- Recent studies have confirmed the link between introverts and depression.
- In fact, introverted personalities are also prone to a wide bevy of mental health conditions.
Generically, a distinction has always been maintained between “introverts” and “extroverts” based on social interactiveness.
As opposed to outgoing extroverts, introverts have always been more comfortable focusing on their inner thoughts and ideas, rather than what’s happening externally. They enjoy spending time with just one or two people, rather than in large groups or crowds.
Because of their relative social withdrawal, introverts are frequently misunderstood (and stereotyped) as snobbish, shy, or standoffish. Their quiet and reserved nature, however, has also made them vulnerable to several risks of mental health issues—including depression and anxiety.
Introversion And The Risk For Depression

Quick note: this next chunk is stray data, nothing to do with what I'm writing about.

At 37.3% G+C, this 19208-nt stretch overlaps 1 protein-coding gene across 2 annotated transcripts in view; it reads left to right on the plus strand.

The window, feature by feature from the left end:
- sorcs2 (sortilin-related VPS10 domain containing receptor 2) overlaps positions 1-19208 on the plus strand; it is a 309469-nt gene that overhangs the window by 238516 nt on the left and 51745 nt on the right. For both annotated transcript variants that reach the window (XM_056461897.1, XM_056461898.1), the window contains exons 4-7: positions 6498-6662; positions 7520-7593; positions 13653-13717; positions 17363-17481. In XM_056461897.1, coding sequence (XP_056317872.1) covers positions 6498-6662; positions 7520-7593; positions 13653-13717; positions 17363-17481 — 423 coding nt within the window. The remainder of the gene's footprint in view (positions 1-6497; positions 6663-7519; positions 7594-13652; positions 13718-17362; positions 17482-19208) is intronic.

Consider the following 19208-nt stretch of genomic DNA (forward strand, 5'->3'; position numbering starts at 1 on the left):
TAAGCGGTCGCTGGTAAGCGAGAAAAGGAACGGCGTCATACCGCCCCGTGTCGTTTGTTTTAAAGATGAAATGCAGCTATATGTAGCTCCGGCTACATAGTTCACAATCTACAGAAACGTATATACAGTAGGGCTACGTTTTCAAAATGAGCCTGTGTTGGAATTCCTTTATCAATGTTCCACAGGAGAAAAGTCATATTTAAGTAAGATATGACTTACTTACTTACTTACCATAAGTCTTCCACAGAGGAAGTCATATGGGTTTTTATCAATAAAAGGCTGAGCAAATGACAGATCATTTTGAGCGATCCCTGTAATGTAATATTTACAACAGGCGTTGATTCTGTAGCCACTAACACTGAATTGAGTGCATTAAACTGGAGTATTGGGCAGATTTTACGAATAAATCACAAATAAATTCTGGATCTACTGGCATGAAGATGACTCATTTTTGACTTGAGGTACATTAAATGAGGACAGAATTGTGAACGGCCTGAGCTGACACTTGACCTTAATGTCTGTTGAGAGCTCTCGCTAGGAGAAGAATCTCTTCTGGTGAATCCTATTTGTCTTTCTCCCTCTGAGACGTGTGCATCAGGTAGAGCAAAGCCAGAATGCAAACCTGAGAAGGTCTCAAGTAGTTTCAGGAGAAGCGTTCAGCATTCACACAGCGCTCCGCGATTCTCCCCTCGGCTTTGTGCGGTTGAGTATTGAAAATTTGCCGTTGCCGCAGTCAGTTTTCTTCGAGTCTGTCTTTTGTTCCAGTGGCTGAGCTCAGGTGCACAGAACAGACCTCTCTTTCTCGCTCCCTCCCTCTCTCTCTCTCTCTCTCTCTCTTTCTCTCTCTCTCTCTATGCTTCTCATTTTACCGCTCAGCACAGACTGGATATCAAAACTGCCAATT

Emerging research has testified to the soaring rates of depression and anxiety among introverts. This mental health crisis has been attributed to factors like:
- Childhood abuse
- Untreated trauma
- Family history of mental health disorders
- Seasonal changes
- Negative life experiences like bullying, abandonment, etc.
Why Are Introverts More Likely To Have Mental Health Issues?
Mental health issues are more common among introverts because they sometimes find themselves in completely isolated environments.
Most of the time, they find it very difficult to communicate their troubles and tend to solve their problems on their own, refusing to seek help or support.
They also feel things deeply and sensitively; without proper settings for self-care, such empathetic behavior and neuroticism can take a toll on introverts’ mental health.
Mental Health Tips For Introverts
The following tips can be helpful for introverts dealing with depression:
- Find a calming but enjoyable activity
- Invest in fulfilling relationships
- Avoid comparisons and live life at your own pace
- Practice acknowledgment and acceptance of yourself
- Cultivate a kind and loving relationship with yourself
- Seek therapy, if needed
- Devise healthy self-coping strategies to deal with intrusive thoughts and emotional distress
While mental illness does not distinguish between introverts and extroverts, it’s no secret that introverts are at a greater risk of mental health issues. A simple combination of self-care and support can spell wonders for introverts’ mental well-being.